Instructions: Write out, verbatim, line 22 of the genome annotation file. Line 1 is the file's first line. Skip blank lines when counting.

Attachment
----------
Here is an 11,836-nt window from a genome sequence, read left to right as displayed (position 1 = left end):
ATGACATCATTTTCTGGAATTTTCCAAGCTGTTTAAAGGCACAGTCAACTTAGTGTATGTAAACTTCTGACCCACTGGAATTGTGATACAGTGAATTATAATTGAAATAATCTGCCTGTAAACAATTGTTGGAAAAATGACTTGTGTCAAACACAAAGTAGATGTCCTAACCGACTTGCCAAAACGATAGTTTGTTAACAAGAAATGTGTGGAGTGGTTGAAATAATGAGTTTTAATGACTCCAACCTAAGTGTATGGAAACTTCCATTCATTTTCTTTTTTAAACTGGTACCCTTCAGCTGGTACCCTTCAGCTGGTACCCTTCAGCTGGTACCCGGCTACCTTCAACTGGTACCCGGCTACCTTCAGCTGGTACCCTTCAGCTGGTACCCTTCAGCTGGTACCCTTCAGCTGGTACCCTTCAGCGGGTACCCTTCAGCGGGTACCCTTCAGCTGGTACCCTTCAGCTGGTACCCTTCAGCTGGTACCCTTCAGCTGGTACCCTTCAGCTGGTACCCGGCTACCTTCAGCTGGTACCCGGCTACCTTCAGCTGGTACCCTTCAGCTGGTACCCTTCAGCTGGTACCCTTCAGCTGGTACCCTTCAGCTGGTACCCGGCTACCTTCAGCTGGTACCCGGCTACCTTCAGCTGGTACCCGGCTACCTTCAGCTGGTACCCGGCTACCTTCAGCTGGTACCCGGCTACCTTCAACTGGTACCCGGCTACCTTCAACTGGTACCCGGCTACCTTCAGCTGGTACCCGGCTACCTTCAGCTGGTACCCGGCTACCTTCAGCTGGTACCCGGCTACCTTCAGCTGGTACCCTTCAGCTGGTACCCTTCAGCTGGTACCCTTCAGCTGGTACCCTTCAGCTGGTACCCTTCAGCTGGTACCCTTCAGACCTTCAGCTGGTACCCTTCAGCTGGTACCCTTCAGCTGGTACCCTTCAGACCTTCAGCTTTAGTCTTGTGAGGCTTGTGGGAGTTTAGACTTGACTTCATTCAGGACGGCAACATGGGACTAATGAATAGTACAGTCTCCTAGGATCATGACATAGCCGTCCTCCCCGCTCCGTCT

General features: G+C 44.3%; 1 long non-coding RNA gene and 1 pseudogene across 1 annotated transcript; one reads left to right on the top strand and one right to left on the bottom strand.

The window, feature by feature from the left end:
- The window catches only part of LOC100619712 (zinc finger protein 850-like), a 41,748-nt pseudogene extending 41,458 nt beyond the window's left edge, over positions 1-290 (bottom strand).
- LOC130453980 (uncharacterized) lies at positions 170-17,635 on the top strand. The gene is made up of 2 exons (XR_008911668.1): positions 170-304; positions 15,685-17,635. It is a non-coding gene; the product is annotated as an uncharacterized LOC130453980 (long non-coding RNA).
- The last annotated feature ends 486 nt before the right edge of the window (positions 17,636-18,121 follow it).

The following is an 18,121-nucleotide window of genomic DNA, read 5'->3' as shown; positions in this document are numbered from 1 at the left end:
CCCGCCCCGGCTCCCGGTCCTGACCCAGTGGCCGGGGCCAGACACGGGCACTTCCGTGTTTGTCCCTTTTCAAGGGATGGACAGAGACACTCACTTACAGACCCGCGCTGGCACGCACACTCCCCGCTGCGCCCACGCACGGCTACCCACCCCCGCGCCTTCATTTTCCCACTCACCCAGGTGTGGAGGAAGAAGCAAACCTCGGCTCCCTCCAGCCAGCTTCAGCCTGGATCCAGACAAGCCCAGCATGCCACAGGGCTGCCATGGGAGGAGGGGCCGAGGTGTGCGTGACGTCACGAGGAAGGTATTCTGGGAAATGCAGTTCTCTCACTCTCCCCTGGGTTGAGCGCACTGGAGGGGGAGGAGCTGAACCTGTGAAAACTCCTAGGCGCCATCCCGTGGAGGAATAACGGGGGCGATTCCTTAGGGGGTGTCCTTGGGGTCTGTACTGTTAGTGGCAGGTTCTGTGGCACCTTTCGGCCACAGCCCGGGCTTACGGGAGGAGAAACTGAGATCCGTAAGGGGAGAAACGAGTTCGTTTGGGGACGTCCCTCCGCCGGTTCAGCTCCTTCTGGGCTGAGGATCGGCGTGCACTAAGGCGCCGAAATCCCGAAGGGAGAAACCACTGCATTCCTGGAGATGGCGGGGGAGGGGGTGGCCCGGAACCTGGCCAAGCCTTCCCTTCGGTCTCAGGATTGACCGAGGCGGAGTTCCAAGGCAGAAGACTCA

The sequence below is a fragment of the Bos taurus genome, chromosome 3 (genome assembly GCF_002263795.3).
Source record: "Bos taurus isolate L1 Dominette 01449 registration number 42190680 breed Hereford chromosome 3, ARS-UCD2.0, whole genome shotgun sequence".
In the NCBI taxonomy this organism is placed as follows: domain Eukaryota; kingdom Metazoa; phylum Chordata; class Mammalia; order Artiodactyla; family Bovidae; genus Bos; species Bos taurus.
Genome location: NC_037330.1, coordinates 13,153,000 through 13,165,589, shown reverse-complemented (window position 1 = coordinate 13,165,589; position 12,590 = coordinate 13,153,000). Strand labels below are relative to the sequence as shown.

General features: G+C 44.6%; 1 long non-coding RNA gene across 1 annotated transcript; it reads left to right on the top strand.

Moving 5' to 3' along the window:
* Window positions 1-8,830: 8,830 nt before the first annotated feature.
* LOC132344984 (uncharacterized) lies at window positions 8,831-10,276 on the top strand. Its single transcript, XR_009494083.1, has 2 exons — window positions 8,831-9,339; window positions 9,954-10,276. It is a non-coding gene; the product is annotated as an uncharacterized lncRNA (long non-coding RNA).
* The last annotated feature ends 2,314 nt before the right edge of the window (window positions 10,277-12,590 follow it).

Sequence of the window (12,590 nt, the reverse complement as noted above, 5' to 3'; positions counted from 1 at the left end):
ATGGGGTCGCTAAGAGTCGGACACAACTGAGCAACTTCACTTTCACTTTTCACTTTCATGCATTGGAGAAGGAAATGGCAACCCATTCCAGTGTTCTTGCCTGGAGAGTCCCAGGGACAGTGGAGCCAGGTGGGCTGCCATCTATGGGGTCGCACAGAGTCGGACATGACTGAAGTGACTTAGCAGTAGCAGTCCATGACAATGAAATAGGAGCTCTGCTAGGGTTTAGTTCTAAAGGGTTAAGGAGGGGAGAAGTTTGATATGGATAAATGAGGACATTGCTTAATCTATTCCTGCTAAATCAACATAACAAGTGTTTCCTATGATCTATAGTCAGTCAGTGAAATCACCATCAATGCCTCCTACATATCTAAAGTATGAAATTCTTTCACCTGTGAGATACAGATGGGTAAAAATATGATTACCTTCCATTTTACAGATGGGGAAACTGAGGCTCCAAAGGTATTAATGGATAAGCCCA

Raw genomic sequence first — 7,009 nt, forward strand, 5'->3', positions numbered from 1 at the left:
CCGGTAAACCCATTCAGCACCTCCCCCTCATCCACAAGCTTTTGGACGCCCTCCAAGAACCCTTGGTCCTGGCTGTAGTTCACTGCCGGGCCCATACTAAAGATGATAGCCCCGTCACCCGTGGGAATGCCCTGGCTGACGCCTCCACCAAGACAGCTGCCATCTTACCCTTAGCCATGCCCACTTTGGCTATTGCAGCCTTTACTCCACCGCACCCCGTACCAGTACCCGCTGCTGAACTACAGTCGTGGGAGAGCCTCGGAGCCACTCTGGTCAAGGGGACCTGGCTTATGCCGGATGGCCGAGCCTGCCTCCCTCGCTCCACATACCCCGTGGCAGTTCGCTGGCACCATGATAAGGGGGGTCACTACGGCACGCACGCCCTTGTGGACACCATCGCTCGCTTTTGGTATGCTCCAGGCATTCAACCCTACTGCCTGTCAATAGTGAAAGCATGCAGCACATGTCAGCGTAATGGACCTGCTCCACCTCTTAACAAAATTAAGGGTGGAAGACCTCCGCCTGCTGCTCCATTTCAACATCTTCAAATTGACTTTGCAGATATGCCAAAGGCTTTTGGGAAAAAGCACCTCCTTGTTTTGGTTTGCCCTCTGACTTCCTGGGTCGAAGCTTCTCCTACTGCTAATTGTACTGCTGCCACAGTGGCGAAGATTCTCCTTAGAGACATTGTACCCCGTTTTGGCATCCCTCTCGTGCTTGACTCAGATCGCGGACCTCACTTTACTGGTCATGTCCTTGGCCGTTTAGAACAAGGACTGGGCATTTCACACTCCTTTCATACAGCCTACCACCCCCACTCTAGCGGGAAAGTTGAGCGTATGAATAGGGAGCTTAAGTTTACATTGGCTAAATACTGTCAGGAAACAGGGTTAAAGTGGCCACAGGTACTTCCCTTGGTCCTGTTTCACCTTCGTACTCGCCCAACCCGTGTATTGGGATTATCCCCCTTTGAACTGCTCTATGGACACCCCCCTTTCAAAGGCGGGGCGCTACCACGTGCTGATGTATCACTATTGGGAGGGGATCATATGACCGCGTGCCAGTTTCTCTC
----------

CCGGTAAACCCATTCAGCACCTCCCCCTCATCCACAAGCTTTTGGACGCCCTCCAAGAACCCTTGGTCCTGGCTGTAGTTCACTGCCGGGCCCATACTAAAGATGATAGCCCCGTCACCCGTGGGAATGCCCTGGCTGACGCCTCCACCAAGACAGCTGCCATCTTACCCTTAGCCATGCCCACTTTGGCTATTGCAGCCTTTACTCCACCGCACCCCGTACCAGTACCCGCTGCTGAACTACAGTCGTGGGAGAGCCTCGGAGCCACTCTGGTCAAGGGGACCTGGCTTATGCCGGATGGCCGAGCCTGCCTCCCTCGCTCCACATACCCCGTGGCAGTTCGCTGGCACCATGATAAGGGGGGTCACTACGGCACGCACGCCCTTGTGGACACCATCGCTCGCTTTTGGTATGCTCCAGGCATTCAACCCTACTGCCTGTCAATAGTGAAAGCATGCAGCACATGTCAGCGTAATGGACCTGCTCCACCTCTTAACAAAATTAAGGGTGGAAGACCTCCGCCTGCTGCTCCATTTCAACATCTTCAAATTGACTTTGCAGATATGCCAAAGGCTTTTGGGAAAAAGCACCTCCTTGTTTTGGTTTGCCCTCTGACTTCCTGGGTCGAAGCTTCTCCTACTGCTAATTGTACTGCTGCCACAGTGGCGAAGATTCTCCTTAGAGACATTGTACCCCGTTTTGGCATCCCTCTCGTGCTTGACTCAGATCGCGGACCTCACTTTACTGGTCATGTCCTTGGCCGTTTAGAACAAGGACTGGGCATTTCACACTCCTTTCATACAGCCTACCACCCCCACTCTAGCGGGAAAGTTGAGCGTATGAATAGGGAGCTTAAGTTTACATTGGCTAAATACTGTCAGGAAACAGGGTTAAAGTGGCCACAGGTACTTCCCTTGGTCCTGTTTCACCTTCGTACTCGCCCAACCCGTGTATTGGGATTATCCCCCTTTGAACTGCTCTATGGACACCCCCCTTTCAAAGGCGGGGCGCTACCACGTGCTGATGTATCACTATTGGGAGGGGATCATATGACCGCGTGCCAGTTTCTCTC